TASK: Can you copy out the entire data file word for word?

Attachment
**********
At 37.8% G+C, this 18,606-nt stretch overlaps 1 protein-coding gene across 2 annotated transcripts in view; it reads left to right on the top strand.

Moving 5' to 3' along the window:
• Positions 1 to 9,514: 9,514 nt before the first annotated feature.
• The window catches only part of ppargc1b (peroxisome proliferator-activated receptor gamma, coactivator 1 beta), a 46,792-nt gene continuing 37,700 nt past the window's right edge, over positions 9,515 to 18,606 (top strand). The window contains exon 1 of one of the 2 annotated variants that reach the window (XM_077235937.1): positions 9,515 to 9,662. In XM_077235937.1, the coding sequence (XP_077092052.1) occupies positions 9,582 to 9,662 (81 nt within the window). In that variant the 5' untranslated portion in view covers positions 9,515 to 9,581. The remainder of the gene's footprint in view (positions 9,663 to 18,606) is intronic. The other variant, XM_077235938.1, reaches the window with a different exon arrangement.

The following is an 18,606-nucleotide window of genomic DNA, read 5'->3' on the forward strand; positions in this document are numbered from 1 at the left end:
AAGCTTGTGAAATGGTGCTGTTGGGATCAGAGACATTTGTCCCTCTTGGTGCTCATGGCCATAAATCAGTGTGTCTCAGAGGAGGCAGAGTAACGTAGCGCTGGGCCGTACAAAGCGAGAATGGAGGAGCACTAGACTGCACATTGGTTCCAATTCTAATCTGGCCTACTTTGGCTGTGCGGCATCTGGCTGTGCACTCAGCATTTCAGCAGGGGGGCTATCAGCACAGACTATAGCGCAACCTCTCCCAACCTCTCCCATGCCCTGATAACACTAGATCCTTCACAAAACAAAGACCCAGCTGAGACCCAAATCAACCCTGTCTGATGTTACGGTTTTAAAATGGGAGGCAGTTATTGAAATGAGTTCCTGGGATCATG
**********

At 37.8% G+C, this 18,606-nt stretch overlaps 1 protein-coding gene across 2 annotated transcripts in view; it reads left to right on the top strand.

Moving 5' to 3' along the window:
• Positions 1 to 9,514: 9,514 nt before the first annotated feature.
• The window catches only part of ppargc1b (peroxisome proliferator-activated receptor gamma, coactivator 1 beta), a 46,792-nt gene continuing 37,700 nt past the window's right edge, over positions 9,515 to 18,606 (top strand). The window contains exon 1 of one of the 2 annotated variants that reach the window (XM_077235937.1): positions 9,515 to 9,662. In XM_077235937.1, the coding sequence (XP_077092052.1) occupies positions 9,582 to 9,662 (81 nt within the window). In that variant the 5' untranslated portion in view covers positions 9,515 to 9,581. The remainder of the gene's footprint in view (positions 9,663 to 18,606) is intronic. The other variant, XM_077235938.1, reaches the window with a different exon arrangement.

The following is an 18,606-nucleotide window of genomic DNA, read 5'->3' on the forward strand; positions in this document are numbered from 1 at the left end:
AAGCTTGTGAAATGGTGCTGTTGGGATCAGAGACATTTGTCCCTCTTGGTGCTCATGGCCATAAATCAGTGTGTCTCAGAGGAGGCAGAGTAACGTAGCGCTGGGCCGTACAAAGCGAGAATGGAGGAGCACTAGACTGCACATTGGTTCCAATTCTAATCTGGCCTACTTTGGCTGTGCGGCATCTGGCTGTGCACTCAGCATTTCAGCAGGGGGGCTATCAGCACAGACTATAGCGCAACCTCTCCCAACCTCTCCCATGCCCTGATAACACTAGATCCTTCACAAAACAAAGACCCAGCTGAGACCCAAATCAACCCTGTCTGATGTTACGGTTTTAAAATGGGAGGCAGTTATTGAAATGAGTTCCTGGGATCATG